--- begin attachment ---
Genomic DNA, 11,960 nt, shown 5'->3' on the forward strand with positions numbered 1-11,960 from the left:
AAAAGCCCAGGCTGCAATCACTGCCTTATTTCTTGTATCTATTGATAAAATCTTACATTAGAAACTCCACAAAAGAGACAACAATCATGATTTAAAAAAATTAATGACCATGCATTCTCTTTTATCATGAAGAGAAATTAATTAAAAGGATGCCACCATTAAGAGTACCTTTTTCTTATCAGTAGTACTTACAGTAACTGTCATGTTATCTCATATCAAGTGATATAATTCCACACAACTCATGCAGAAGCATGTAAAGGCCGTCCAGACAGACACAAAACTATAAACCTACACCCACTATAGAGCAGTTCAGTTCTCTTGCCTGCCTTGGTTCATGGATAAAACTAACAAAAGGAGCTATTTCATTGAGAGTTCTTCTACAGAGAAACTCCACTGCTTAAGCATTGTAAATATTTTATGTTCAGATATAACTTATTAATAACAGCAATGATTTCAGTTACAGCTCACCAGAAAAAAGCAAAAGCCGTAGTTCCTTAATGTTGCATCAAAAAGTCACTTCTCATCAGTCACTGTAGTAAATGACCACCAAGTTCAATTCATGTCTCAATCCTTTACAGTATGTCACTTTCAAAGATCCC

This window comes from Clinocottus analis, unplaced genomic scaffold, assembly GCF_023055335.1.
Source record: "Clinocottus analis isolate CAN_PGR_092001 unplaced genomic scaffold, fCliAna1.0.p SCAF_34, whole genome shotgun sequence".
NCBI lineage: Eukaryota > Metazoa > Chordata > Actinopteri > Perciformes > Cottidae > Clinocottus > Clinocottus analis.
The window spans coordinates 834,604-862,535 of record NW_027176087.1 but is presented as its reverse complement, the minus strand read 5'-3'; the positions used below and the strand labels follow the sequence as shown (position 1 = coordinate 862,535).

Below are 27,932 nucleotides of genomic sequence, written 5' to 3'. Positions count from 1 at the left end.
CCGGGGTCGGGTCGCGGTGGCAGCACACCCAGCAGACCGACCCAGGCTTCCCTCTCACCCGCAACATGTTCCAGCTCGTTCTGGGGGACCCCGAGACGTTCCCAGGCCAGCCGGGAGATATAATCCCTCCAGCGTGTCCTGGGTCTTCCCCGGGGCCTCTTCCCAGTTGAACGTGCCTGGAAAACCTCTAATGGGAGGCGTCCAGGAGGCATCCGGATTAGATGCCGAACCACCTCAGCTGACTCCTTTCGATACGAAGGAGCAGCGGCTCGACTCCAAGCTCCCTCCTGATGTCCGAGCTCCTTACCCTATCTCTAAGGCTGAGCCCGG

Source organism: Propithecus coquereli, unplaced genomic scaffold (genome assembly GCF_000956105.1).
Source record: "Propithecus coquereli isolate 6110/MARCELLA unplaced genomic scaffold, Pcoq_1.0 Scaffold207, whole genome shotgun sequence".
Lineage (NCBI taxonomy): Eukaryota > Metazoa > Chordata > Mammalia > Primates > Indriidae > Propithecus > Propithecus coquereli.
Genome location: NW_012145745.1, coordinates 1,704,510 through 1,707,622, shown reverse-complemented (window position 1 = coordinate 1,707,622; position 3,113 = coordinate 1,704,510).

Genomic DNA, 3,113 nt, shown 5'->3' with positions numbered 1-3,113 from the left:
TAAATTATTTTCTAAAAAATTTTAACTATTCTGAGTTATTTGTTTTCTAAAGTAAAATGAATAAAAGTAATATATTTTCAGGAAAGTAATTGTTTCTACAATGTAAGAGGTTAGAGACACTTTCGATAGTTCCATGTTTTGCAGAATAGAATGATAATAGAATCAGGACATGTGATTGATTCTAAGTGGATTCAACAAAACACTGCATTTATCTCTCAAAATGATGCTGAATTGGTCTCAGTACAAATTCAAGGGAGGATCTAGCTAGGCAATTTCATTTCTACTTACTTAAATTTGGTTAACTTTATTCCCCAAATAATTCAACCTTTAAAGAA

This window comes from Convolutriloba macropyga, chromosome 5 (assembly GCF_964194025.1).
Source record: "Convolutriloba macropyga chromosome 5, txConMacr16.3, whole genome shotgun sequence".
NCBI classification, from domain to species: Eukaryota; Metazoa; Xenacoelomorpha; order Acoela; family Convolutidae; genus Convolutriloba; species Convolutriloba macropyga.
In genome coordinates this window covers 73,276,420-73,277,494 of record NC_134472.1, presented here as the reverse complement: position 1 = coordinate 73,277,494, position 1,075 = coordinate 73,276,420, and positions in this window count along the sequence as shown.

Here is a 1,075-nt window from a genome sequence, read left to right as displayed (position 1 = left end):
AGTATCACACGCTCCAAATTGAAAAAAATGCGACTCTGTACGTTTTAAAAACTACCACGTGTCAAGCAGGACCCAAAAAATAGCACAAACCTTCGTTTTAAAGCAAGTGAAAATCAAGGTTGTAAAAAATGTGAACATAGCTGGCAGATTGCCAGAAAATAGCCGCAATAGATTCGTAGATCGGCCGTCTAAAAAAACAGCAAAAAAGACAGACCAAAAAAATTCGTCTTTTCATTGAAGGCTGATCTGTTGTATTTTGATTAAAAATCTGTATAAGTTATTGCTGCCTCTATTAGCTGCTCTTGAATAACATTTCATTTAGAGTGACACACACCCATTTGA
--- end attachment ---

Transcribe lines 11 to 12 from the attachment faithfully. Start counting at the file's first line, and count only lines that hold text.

Lineage (NCBI taxonomy): Eukaryota > Metazoa > Chordata > Mammalia > Primates > Indriidae > Propithecus > Propithecus coquereli.
Genome location: NW_012145745.1, coordinates 1,704,510 through 1,707,622, shown reverse-complemented (window position 1 = coordinate 1,707,622; position 3,113 = coordinate 1,704,510).